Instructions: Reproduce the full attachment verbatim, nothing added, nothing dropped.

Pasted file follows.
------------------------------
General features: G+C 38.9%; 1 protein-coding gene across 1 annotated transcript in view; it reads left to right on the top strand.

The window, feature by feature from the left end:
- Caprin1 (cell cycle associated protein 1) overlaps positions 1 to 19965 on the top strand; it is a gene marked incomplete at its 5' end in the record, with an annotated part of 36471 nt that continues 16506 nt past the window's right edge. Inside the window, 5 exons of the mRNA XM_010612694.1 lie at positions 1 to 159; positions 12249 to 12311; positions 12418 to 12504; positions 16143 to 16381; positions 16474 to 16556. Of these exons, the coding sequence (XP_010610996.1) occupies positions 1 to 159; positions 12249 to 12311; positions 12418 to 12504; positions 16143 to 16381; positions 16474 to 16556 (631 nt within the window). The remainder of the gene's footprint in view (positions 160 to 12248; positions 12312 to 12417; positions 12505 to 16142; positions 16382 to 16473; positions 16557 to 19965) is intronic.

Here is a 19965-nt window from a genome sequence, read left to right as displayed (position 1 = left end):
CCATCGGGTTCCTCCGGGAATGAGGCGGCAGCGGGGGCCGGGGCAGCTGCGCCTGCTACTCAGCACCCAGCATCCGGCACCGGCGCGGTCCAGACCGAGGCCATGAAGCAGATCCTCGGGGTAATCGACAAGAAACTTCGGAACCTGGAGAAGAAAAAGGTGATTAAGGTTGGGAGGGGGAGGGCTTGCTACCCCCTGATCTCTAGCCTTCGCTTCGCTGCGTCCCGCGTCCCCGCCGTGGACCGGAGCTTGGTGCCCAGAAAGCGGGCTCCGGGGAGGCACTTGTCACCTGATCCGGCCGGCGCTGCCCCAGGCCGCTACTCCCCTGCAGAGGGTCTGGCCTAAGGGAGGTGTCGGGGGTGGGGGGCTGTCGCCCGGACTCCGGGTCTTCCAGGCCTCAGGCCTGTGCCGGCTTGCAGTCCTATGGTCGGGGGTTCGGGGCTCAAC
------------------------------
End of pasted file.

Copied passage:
General features: G+C 38.9%; 1 protein-coding gene across 1 annotated transcript in view; it reads left to right on the top strand.

The window, feature by feature from the left end:
- Caprin1 (cell cycle associated protein 1) overlaps positions 1 to 19965 on the top strand; it is a gene marked incomplete at its 5' end in the record, with an annotated part of 36471 nt that continues 16506 nt past the window's right edge. Inside the window, 5 exons of the mRNA XM_010612694.1 lie at positions 1 to 159; positions 12249 to 12311; positions 12418 to 12504; positions 16143 to 16381; positions 16474 to 16556. Of these exons, the coding sequence (XP_010610996.1) occupies positions 1 to 159; positions 12249 to 12311; positions 12418 to 12504; positions 16143 to 16381; positions 16474 to 16556 (631 nt within the window). The remainder of the gene's footprint in view (positions 160 to 12248; positions 12312 to 12417; positions 12505 to 16142; positions 16382 to 16473; positions 16557 to 19965) is intronic.

Here is a 19965-nt window from a genome sequence, read left to right as displayed (position 1 = left end):
CCATCGGGTTCCTCCGGGAATGAGGCGGCAGCGGGGGCCGGGGCAGCTGCGCCTGCTACTCAGCACCCAGCATCCGGCACCGGCGCGGTCCAGACCGAGGCCATGAAGCAGATCCTCGGGGTAATCGACAAGAAACTTCGGAACCTGGAGAAGAAAAAGGTGATTAAGGTTGGGAGGGGGAGGGCTTGCTACCCCCTGATCTCTAGCCTTCGCTTCGCTGCGTCCCGCGTCCCCGCCGTGGACCGGAGCTTGGTGCCCAGAAAGCGGGCTCCGGGGAGGCACTTGTCACCTGATCCGGCCGGCGCTGCCCCAGGCCGCTACTCCCCTGCAGAGGGTCTGGCCTAAGGGAGGTGTCGGGGGTGGGGGGCTGTCGCCCGGACTCCGGGTCTTCCAGGCCTCAGGCCTGTGCCGGCTTGCAGTCCTATGGTCGGGGGTTCGGGGCTCAAC